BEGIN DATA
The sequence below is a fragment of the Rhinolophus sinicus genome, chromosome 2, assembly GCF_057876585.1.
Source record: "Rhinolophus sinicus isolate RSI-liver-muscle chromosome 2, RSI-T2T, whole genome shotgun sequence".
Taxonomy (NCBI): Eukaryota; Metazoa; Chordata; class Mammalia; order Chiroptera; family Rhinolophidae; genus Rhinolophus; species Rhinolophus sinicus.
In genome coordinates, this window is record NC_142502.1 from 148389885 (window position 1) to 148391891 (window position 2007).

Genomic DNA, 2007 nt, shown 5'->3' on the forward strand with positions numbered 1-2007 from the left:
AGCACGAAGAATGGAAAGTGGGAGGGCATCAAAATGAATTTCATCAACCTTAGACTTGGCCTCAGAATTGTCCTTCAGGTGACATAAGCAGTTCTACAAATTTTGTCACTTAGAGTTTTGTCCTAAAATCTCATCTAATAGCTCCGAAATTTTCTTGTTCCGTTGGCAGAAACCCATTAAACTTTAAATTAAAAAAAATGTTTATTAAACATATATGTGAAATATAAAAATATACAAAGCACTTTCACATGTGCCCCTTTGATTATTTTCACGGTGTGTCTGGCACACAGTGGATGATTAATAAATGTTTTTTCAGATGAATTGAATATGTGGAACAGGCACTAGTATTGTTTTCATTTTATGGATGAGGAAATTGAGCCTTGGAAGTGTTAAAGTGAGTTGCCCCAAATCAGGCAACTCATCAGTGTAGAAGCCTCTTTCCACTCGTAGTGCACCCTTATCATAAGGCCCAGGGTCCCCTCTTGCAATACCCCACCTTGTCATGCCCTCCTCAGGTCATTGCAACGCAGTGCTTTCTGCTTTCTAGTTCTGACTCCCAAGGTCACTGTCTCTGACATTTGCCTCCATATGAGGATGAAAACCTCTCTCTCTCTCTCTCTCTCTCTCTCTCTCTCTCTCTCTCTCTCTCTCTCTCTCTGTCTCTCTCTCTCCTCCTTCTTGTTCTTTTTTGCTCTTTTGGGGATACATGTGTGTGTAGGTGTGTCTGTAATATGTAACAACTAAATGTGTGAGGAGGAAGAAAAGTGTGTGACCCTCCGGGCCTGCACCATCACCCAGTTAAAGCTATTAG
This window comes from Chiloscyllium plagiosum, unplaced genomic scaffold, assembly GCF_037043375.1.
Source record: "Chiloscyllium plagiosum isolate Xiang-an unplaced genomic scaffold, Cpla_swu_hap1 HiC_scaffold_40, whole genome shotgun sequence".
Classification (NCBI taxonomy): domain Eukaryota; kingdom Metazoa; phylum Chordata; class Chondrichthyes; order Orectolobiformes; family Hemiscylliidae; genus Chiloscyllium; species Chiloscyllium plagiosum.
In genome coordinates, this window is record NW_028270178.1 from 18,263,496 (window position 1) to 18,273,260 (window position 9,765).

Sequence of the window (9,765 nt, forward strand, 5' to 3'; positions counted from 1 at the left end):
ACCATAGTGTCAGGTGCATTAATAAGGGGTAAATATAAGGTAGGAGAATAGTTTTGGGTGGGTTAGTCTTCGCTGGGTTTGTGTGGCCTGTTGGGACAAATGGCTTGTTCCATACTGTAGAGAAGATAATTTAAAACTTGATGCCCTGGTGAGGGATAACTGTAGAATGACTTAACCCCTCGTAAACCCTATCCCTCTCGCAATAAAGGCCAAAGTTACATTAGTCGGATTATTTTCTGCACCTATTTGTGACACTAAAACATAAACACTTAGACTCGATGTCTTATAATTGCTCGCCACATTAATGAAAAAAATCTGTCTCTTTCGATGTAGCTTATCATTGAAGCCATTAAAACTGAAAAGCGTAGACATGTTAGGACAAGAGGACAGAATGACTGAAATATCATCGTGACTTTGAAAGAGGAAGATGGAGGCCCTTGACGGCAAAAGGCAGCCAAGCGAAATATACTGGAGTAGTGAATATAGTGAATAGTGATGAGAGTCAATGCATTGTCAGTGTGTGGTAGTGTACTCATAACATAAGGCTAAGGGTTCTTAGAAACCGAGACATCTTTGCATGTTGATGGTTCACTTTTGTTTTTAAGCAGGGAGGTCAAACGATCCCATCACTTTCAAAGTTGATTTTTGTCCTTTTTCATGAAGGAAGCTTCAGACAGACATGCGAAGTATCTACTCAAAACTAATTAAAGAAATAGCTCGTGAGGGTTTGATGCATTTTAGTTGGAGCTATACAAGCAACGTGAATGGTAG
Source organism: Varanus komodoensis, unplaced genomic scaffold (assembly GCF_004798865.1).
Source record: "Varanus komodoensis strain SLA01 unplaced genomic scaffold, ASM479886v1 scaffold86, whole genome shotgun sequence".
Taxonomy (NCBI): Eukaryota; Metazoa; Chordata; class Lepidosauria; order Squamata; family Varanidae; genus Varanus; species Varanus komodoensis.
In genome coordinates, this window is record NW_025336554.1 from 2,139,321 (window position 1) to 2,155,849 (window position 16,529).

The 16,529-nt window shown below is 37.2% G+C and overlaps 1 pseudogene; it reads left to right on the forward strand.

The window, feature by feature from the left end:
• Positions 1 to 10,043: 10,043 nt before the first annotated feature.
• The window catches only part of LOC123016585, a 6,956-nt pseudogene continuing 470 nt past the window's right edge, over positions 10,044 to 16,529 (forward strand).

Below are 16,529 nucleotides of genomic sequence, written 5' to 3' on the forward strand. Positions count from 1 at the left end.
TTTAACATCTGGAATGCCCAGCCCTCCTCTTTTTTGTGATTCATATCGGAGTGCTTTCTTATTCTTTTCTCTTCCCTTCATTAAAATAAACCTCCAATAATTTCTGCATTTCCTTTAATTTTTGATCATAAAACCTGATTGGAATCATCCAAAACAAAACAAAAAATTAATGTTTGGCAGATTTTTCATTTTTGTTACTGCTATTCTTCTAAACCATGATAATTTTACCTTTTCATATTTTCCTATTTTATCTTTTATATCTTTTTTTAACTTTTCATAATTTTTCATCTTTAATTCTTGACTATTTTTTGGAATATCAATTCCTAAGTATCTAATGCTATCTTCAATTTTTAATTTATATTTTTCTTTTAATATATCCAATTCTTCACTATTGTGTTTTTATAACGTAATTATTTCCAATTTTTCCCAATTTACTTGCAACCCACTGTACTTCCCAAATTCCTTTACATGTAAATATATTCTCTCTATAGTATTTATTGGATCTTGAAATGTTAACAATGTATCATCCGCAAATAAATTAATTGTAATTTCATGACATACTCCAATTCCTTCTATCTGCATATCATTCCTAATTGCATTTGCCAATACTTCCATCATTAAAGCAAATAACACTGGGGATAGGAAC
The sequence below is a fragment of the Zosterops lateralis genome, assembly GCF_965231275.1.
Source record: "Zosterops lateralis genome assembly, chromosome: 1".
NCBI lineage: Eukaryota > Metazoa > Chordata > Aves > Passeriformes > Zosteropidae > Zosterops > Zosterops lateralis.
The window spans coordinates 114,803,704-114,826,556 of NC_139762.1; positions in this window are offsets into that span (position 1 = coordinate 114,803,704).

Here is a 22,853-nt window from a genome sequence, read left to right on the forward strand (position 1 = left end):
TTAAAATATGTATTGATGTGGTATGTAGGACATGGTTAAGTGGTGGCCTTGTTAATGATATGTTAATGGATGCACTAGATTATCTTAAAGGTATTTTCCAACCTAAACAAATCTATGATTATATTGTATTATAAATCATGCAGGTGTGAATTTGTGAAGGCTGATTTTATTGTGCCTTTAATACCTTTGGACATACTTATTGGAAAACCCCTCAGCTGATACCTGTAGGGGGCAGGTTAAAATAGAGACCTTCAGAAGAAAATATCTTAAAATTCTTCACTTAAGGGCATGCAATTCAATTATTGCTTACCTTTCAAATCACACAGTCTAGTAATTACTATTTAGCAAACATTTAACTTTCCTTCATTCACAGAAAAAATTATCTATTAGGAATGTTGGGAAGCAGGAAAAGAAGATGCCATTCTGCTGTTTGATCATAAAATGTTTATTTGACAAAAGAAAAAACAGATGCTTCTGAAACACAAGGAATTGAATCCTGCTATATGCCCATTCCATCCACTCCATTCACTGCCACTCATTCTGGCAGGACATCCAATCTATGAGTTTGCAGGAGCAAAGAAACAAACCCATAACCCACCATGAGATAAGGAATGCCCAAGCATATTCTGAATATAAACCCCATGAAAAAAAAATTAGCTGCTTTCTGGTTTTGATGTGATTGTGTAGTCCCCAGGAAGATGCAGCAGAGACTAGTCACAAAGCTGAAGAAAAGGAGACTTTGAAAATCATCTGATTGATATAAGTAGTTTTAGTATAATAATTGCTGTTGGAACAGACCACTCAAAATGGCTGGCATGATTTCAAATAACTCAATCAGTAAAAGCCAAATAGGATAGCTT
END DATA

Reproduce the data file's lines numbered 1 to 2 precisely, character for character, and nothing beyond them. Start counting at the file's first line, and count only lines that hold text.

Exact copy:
The sequence below is a fragment of the Rhinolophus sinicus genome, chromosome 2, assembly GCF_057876585.1.
Source record: "Rhinolophus sinicus isolate RSI-liver-muscle chromosome 2, RSI-T2T, whole genome shotgun sequence".